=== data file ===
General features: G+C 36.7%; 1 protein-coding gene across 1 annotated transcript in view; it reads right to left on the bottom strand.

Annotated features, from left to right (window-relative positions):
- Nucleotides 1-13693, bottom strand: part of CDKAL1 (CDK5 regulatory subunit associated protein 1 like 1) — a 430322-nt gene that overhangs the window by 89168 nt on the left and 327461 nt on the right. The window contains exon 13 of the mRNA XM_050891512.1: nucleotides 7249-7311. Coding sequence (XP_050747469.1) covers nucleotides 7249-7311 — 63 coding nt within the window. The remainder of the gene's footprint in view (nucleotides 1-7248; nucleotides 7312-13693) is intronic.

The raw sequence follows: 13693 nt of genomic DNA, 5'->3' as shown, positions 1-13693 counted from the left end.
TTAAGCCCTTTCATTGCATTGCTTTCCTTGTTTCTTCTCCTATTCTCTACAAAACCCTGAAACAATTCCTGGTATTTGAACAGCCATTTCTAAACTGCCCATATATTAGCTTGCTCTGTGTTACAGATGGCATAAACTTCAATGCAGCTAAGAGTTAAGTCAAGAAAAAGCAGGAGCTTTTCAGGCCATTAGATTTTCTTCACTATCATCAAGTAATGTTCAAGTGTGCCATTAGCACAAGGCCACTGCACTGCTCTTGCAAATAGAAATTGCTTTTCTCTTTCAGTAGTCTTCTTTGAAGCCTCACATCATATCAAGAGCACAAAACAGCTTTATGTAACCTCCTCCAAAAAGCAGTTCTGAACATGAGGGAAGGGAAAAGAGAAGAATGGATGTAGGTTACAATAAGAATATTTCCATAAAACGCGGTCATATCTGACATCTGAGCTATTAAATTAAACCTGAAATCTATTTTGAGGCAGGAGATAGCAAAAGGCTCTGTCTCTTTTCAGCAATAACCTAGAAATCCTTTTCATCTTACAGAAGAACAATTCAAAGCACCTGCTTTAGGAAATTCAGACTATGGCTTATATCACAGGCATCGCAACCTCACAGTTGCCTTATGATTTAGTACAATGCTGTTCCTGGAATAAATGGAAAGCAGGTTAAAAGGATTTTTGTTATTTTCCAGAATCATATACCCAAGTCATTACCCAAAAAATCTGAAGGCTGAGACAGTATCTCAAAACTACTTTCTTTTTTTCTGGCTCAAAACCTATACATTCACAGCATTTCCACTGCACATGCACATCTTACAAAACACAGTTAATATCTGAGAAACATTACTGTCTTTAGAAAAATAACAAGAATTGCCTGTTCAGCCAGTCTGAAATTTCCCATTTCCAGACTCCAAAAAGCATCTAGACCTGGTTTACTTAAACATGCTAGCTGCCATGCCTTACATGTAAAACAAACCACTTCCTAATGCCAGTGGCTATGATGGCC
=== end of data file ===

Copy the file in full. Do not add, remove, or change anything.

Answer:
General features: G+C 36.7%; 1 protein-coding gene across 1 annotated transcript in view; it reads right to left on the bottom strand.

Annotated features, from left to right (window-relative positions):
- Nucleotides 1-13693, bottom strand: part of CDKAL1 (CDK5 regulatory subunit associated protein 1 like 1) — a 430322-nt gene that overhangs the window by 89168 nt on the left and 327461 nt on the right. The window contains exon 13 of the mRNA XM_050891512.1: nucleotides 7249-7311. Coding sequence (XP_050747469.1) covers nucleotides 7249-7311 — 63 coding nt within the window. The remainder of the gene's footprint in view (nucleotides 1-7248; nucleotides 7312-13693) is intronic.

The raw sequence follows: 13693 nt of genomic DNA, 5'->3' as shown, positions 1-13693 counted from the left end.
TTAAGCCCTTTCATTGCATTGCTTTCCTTGTTTCTTCTCCTATTCTCTACAAAACCCTGAAACAATTCCTGGTATTTGAACAGCCATTTCTAAACTGCCCATATATTAGCTTGCTCTGTGTTACAGATGGCATAAACTTCAATGCAGCTAAGAGTTAAGTCAAGAAAAAGCAGGAGCTTTTCAGGCCATTAGATTTTCTTCACTATCATCAAGTAATGTTCAAGTGTGCCATTAGCACAAGGCCACTGCACTGCTCTTGCAAATAGAAATTGCTTTTCTCTTTCAGTAGTCTTCTTTGAAGCCTCACATCATATCAAGAGCACAAAACAGCTTTATGTAACCTCCTCCAAAAAGCAGTTCTGAACATGAGGGAAGGGAAAAGAGAAGAATGGATGTAGGTTACAATAAGAATATTTCCATAAAACGCGGTCATATCTGACATCTGAGCTATTAAATTAAACCTGAAATCTATTTTGAGGCAGGAGATAGCAAAAGGCTCTGTCTCTTTTCAGCAATAACCTAGAAATCCTTTTCATCTTACAGAAGAACAATTCAAAGCACCTGCTTTAGGAAATTCAGACTATGGCTTATATCACAGGCATCGCAACCTCACAGTTGCCTTATGATTTAGTACAATGCTGTTCCTGGAATAAATGGAAAGCAGGTTAAAAGGATTTTTGTTATTTTCCAGAATCATATACCCAAGTCATTACCCAAAAAATCTGAAGGCTGAGACAGTATCTCAAAACTACTTTCTTTTTTTCTGGCTCAAAACCTATACATTCACAGCATTTCCACTGCACATGCACATCTTACAAAACACAGTTAATATCTGAGAAACATTACTGTCTTTAGAAAAATAACAAGAATTGCCTGTTCAGCCAGTCTGAAATTTCCCATTTCCAGACTCCAAAAAGCATCTAGACCTGGTTTACTTAAACATGCTAGCTGCCATGCCTTACATGTAAAACAAACCACTTCCTAATGCCAGTGGCTATGATGGCC